NFL Comparison: It may strike some people as a tad odd, but Jamie Collins. I’m comparing Collins to Van Noy as much as I am comparing Van Noy to Collins. For those of you who aren’t too familiar with Collins, he was recruited as a safety for Southern Miss but ended up playing defensive end, so he had no experience at his natural NFL position, 4-3 outside linebacker, until this year with the Patriots. He needs time to hone his instincts but, as evidenced by his quick transition from safety to defensive end in college, he’s a fast learner. Collins always flashed talent in coverage at the collegiate level but he was rarely was used in coverage. There is little difference in short areas but Collins definitely has more long speed, yet I’m not sure he will ever catch up to Van Noy’s outstanding instincts. In summary, Van Noy resembles Collins except in that Van Noy already has experience at his natural position at the collegiate level, unlike Collins. In 3 years, they should be the same player: a good pass rusher for a 4-3 linebacker that is outstanding in coverage and has lots of range against the run.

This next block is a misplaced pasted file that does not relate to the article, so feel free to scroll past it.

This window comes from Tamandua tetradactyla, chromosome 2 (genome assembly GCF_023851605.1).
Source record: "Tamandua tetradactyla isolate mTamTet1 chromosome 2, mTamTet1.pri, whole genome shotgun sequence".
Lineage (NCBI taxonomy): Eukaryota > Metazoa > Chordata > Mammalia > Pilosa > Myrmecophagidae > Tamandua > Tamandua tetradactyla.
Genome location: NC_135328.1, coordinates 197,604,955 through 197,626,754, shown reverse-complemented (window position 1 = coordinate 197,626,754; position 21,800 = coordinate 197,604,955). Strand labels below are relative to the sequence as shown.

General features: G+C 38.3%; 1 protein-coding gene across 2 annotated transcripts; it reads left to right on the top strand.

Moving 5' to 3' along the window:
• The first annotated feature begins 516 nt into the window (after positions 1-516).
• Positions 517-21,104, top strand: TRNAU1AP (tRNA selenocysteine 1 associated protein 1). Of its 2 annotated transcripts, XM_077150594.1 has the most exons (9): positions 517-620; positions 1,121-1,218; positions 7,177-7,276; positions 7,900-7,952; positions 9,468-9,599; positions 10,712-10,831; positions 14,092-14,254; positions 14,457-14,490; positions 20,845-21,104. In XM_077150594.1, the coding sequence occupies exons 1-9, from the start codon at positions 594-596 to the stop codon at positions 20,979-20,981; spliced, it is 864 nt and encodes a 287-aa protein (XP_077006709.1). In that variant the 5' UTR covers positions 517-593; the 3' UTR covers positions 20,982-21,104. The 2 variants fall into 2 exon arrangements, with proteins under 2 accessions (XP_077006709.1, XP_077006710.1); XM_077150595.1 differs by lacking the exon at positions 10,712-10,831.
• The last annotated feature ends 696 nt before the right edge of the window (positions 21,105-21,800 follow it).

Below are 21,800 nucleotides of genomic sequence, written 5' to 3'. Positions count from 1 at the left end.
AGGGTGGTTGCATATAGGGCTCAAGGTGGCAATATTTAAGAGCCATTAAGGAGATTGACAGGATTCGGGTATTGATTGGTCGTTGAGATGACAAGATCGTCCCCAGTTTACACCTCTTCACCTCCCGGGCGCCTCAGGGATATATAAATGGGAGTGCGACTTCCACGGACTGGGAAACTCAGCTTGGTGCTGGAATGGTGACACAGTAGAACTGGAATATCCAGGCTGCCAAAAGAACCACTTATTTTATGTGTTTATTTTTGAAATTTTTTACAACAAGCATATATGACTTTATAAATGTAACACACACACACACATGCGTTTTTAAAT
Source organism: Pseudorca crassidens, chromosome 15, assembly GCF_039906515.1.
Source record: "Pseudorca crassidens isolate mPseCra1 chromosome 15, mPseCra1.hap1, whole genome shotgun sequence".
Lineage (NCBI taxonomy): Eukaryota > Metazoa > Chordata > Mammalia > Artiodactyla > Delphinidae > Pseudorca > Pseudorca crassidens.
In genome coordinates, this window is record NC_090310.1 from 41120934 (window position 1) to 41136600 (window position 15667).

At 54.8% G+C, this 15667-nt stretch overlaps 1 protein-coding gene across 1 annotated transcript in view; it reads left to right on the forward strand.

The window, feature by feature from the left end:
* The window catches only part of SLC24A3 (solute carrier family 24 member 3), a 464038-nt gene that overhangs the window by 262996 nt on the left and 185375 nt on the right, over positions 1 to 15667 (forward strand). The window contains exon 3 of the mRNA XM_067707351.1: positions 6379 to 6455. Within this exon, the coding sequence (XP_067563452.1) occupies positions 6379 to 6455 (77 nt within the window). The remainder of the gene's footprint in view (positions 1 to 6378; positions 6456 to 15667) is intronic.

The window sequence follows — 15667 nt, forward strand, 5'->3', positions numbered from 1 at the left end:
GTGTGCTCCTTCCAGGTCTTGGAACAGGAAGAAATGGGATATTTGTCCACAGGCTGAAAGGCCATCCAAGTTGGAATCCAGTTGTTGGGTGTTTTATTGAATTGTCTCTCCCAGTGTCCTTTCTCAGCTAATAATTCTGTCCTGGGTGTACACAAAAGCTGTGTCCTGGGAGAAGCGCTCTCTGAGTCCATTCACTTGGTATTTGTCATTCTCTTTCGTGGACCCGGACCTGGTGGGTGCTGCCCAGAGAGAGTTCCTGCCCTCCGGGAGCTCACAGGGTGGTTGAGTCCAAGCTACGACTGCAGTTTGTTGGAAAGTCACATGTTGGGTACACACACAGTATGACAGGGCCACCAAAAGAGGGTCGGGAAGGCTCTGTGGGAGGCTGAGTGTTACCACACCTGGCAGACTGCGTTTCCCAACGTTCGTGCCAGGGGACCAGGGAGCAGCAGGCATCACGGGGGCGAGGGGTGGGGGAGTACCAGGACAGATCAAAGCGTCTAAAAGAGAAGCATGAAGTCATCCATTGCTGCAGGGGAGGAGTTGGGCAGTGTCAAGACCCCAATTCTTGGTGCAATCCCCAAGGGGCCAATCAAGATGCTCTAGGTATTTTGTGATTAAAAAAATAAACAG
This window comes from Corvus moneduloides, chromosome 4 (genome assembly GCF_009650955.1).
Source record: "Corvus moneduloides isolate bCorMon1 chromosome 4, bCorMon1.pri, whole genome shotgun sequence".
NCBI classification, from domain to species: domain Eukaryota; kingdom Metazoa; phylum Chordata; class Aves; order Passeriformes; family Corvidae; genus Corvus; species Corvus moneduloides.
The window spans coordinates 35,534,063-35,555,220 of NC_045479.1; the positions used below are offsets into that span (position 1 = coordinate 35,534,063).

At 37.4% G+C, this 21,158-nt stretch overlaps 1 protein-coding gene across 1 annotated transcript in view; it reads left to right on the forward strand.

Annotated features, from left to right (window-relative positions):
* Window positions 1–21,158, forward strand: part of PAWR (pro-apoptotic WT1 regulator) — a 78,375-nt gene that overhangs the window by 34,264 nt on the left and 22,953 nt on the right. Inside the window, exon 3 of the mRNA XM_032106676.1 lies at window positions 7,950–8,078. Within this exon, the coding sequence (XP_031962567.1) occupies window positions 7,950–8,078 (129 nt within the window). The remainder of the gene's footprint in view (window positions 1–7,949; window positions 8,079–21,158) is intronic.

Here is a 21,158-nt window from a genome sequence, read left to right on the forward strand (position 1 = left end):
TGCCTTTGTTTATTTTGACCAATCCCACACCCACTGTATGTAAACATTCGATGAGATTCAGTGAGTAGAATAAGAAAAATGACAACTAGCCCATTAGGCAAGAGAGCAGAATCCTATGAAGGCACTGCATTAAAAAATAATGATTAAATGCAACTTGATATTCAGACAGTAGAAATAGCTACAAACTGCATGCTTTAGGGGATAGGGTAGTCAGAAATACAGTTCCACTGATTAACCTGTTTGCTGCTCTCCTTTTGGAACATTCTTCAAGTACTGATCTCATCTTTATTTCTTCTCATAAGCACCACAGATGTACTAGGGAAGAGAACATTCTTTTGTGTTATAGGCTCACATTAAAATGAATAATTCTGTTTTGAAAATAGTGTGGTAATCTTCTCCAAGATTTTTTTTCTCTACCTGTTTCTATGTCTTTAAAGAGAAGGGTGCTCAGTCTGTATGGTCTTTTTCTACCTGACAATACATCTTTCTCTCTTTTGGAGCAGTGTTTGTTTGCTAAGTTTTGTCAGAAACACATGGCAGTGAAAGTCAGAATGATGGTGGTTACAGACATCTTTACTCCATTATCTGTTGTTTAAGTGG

Grade: 92 (in a strong draft class, worthy of a late first round pick)

Projection: 87 (will be an early, possibly mid second round pick)

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  • Ademi Smith

    I’m sure tons of teams let their 3-4 OLBs stay in 2 point stance

    • MacKenzie Pantoja

      Only when they aren’t in the nickel. In the nickel, the low stamina nose tackle is subbed out for a 3rd corner, and the two linebackers are almost always in a 2 point stance. Rarely does a team use a 2-4-5